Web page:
Yea, this is what we were talking about. Waze "learns" your destinations. Not necessarily your routes.
I also found that it seems to remember where you go on which days and offers that as a destination when Waze starts up. But again, it does not learn the route(s) you take most frequently, but it does learn the destinations.
When talking to my brother-in-law I said he should try Waze. He said he pretty much knows where he's going and how to get there. To that end, Waze is supposed to find the fastest or shortest route to get you to your destination. Among other variables, it calculates the fastest/shortest, based on current traffic and other conditions, and past timing for those routes, etc.
The beauty here is that instead of instructing you to take the route you always take and pushing you into a giant traffic mess (say there is some extraordinary circumstance) it suggests you take an alternate. I've learned to take the route Waze suggests. Albeit, how big of a difference can multiple routes of a 5-mile trip make? Well, yesterday I didn't listen, and drove myself right into a giant jam. Instead of 4 minutes early, I was 3 minutes late.
The segments within any given route, and how they're configured, can effect the choices Waze makes too.
This means that a given route may not have been configured in the most optimal fashion based on Waze's routing algorithm.
So, take a look at the map based on the multiple routes. Again, the beauty of being able to edit the map is that you're actually on the ground, frequently. Allowing you to enable the system to provide the most efficient route. Then you let Waze calculate the other conditions. Now you have a very effective navigation application.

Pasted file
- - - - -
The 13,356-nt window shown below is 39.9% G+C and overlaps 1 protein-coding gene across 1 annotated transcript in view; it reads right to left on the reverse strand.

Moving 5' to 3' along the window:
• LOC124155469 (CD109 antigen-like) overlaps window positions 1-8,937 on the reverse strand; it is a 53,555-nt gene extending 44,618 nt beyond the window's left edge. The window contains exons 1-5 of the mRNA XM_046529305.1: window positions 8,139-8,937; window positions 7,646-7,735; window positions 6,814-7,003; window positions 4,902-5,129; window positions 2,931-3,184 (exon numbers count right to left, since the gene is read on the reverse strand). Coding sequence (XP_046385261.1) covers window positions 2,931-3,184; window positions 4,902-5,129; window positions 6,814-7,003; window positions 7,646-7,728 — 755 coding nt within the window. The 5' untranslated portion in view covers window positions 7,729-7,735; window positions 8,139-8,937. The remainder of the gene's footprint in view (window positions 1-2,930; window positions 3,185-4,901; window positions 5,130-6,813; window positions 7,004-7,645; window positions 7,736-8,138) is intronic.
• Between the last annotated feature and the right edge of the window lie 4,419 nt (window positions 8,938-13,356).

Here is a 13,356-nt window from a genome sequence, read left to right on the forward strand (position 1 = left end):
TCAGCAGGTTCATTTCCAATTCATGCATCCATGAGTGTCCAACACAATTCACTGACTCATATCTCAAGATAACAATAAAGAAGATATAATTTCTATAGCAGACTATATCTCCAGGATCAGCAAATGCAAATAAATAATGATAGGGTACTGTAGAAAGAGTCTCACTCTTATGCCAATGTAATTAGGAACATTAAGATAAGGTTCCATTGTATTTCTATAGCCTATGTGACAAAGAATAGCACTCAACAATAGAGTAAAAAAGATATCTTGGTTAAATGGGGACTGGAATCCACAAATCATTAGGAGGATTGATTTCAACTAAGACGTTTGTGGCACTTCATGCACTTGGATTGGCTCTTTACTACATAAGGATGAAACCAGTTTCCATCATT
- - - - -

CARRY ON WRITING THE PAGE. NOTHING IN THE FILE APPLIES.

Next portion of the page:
From the FAQ...
Why doesn't Waze learn my routes?
The setting within the Waze app, "Auto-learn routes to frequent destinations" is misleading. Waze only learns your favorite destinations, but does not learn or store actual routes. It will pop-up with the "Are going home?" or "going to work?" messages for these frequented destinations.
Waze should always pick what it believes is, mathematically, the fastest or shortest route, depending on your settings. If, in your estimation, it doesn't, that means that there could be an error in the map somewhere along your preferred route, or there is a lack of correct speed/traffic data for that route, or lack or correct speed/traffic data on the route it is trying to send you on. If it isn't too far out of your way, take the suggested route a few times and Waze will collect and start to use that data in its routing decisions.
The reason just driving the expected or preferred route won't work automatically is because Waze could have incorrect speed data on the segments it wants you to take. If Waze thinks another road is 2x as fast as your preferred road, no amount of driving on your preferred road can change the data for the other road. Waze needs accurate data for all neighboring segments and routes in order to always compute the fastest (or shortest, depending on your app setting) route.